In the drawings, FIG. 1 discloses probe drop apparatus 10 with the individual probes 12 and 14 supported by a probe rack 16. The probes 12 and 14 can be provided with sensors such as thermocouples or oxygen sensors in accordance with U.S. Pat. No. 4,881,824, the entire disclosure of which is incorporated herein by reference.

The probes are positioned over an access hole to the chute 17 which is typically employed to add steel making ingredients through the conduit 18 into the metal bath 20 contained by a vessel 22. Conduit 18 and chute 17 are supported conventionally on the hood 24 of the steel making vessel 22. An oxygen blowing probe 26 is also shown in FIG. 1.

In accordance with the invention, the chute 17 is provided with a gate valve 28 operated by power cylinder 29 to seal the chute to prevent toxic gases or corrosive gases from deteriorating the drop rack and components thereof.

The probe rack 16 is supported on an adjustable boom arm 30 which is adjustably received in a sleeve 32, which is in turn rotatably supported by a sleeve 34 on a support post 36. Sleeve 34 can be pinned by a pin 38 receivable in any of a plurality of apertures 21 in post 36 in the appropriate angular position to register the probe rack with the chute 17.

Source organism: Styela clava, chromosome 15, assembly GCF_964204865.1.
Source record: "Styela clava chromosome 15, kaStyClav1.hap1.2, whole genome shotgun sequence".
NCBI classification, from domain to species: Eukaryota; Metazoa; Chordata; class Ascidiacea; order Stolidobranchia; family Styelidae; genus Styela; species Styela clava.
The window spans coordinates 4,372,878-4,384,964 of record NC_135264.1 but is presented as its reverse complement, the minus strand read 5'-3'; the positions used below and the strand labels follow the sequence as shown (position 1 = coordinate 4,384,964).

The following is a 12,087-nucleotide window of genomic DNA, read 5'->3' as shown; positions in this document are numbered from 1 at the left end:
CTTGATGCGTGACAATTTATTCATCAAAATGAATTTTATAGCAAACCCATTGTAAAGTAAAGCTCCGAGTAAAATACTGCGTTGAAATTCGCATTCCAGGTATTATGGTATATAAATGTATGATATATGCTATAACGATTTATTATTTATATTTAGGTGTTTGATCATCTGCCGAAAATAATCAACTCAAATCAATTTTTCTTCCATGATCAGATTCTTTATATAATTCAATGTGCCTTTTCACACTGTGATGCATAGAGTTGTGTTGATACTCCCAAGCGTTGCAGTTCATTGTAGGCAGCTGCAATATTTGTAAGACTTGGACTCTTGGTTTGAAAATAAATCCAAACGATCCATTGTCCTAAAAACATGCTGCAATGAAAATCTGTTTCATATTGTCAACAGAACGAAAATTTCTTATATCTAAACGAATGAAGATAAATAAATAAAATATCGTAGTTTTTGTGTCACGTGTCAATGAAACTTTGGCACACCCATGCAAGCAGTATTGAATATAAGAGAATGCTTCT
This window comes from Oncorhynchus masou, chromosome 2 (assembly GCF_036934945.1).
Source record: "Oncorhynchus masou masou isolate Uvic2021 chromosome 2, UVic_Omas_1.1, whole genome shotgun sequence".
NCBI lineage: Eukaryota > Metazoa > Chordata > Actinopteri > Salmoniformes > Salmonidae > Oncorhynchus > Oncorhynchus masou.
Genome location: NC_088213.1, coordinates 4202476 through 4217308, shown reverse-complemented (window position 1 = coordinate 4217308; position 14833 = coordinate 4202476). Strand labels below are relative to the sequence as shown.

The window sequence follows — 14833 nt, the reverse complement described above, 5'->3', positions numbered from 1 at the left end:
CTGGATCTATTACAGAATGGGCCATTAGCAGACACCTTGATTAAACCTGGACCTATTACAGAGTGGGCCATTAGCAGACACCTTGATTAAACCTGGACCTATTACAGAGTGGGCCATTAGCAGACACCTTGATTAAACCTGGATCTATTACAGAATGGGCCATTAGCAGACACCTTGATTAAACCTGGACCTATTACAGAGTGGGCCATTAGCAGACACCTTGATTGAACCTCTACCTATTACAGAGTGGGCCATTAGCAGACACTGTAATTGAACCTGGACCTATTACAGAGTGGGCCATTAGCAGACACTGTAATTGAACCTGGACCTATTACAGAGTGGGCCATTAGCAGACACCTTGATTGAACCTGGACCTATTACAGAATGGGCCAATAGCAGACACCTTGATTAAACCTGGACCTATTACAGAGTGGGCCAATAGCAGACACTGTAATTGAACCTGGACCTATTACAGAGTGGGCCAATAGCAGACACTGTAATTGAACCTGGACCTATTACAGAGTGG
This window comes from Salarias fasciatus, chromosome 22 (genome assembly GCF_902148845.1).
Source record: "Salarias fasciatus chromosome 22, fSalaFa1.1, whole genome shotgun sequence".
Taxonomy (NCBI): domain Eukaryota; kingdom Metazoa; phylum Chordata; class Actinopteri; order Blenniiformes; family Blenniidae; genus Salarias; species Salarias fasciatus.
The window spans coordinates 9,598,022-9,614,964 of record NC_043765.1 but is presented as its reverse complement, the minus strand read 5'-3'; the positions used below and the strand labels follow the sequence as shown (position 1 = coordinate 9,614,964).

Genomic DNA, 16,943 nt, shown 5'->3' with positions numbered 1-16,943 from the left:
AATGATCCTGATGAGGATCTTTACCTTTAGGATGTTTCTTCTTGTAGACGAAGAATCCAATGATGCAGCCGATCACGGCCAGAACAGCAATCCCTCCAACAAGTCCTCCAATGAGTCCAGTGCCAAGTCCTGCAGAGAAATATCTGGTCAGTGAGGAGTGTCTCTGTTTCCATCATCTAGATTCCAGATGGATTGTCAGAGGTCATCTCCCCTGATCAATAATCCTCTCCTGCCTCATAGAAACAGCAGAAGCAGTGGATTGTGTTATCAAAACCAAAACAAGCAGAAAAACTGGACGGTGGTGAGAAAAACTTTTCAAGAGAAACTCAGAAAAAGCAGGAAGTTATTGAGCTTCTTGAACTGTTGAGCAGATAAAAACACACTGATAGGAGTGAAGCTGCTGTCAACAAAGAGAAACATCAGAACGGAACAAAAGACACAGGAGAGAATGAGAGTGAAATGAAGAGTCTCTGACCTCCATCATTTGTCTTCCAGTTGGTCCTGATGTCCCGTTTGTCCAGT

Means are provided for supporting and releasing the probes 12 and 14. As shown in FIG. 5, the means comprises a probe drop rack or a boom head 16 connected to the .boom 30. Boom head 16 includes two spaced walls 40 and 42 connected by a cylindrical peripheral wall 44 to define a chamber 46 which contains and supports elements of the drop mechanism. The probes 12 and 14 are provided with an eye 50 with an aperture 52 (FIGS. 3, 4). The eye 50 is secured in the end of the probe 12. The apertures 52 interfit with retractable pins 56 on the drop rack 16. As shown in FIG. 5, 6 the pins 56 are connected to the piston 58 of an air cylinder 60. The air cylinder is provided with inlet and outlet ports 62, 64 to either advance the pins 56 to the advanced position shown in FIG. 5 to support the probes 12, 14 in a really position, or retract the pins 56 to the retracted position shown in FIG. 3 when the probe is released. The pins 56 extend through apertures 66 in the cylindrical side wall 44 and through washers. or bearing surfaces 69. The eyes 50 are offset from pipe end 71 as shown in FIG. 5.